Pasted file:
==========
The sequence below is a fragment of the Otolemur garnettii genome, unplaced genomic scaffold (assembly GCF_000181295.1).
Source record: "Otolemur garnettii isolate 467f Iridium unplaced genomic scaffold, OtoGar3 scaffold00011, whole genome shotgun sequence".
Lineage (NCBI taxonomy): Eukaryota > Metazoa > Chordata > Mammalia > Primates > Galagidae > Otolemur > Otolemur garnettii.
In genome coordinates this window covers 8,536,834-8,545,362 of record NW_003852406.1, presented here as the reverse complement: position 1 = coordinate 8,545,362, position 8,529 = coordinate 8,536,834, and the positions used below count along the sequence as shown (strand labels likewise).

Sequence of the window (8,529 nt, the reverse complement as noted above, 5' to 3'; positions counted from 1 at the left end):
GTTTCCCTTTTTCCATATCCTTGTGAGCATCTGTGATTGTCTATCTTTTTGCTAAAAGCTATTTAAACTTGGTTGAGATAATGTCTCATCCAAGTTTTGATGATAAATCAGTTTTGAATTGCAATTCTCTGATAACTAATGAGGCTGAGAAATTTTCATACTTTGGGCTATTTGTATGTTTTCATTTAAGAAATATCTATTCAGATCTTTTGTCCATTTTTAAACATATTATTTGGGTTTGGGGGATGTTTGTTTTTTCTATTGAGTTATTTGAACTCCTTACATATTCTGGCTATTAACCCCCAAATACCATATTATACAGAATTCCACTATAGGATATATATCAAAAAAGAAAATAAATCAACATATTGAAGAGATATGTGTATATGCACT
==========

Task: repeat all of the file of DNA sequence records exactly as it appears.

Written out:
The sequence below is a fragment of the Otolemur garnettii genome, unplaced genomic scaffold (assembly GCF_000181295.1).
Source record: "Otolemur garnettii isolate 467f Iridium unplaced genomic scaffold, OtoGar3 scaffold00011, whole genome shotgun sequence".
Lineage (NCBI taxonomy): Eukaryota > Metazoa > Chordata > Mammalia > Primates > Galagidae > Otolemur > Otolemur garnettii.
In genome coordinates this window covers 8,536,834-8,545,362 of record NW_003852406.1, presented here as the reverse complement: position 1 = coordinate 8,545,362, position 8,529 = coordinate 8,536,834, and the positions used below count along the sequence as shown (strand labels likewise).

Sequence of the window (8,529 nt, the reverse complement as noted above, 5' to 3'; positions counted from 1 at the left end):
GTTTCCCTTTTTCCATATCCTTGTGAGCATCTGTGATTGTCTATCTTTTTGCTAAAAGCTATTTAAACTTGGTTGAGATAATGTCTCATCCAAGTTTTGATGATAAATCAGTTTTGAATTGCAATTCTCTGATAACTAATGAGGCTGAGAAATTTTCATACTTTGGGCTATTTGTATGTTTTCATTTAAGAAATATCTATTCAGATCTTTTGTCCATTTTTAAACATATTATTTGGGTTTGGGGGATGTTTGTTTTTTCTATTGAGTTATTTGAACTCCTTACATATTCTGGCTATTAACCCCCAAATACCATATTATACAGAATTCCACTATAGGATATATATCAAAAAAGAAAATAAATCAACATATTGAAGAGATATGTGTATATGCACT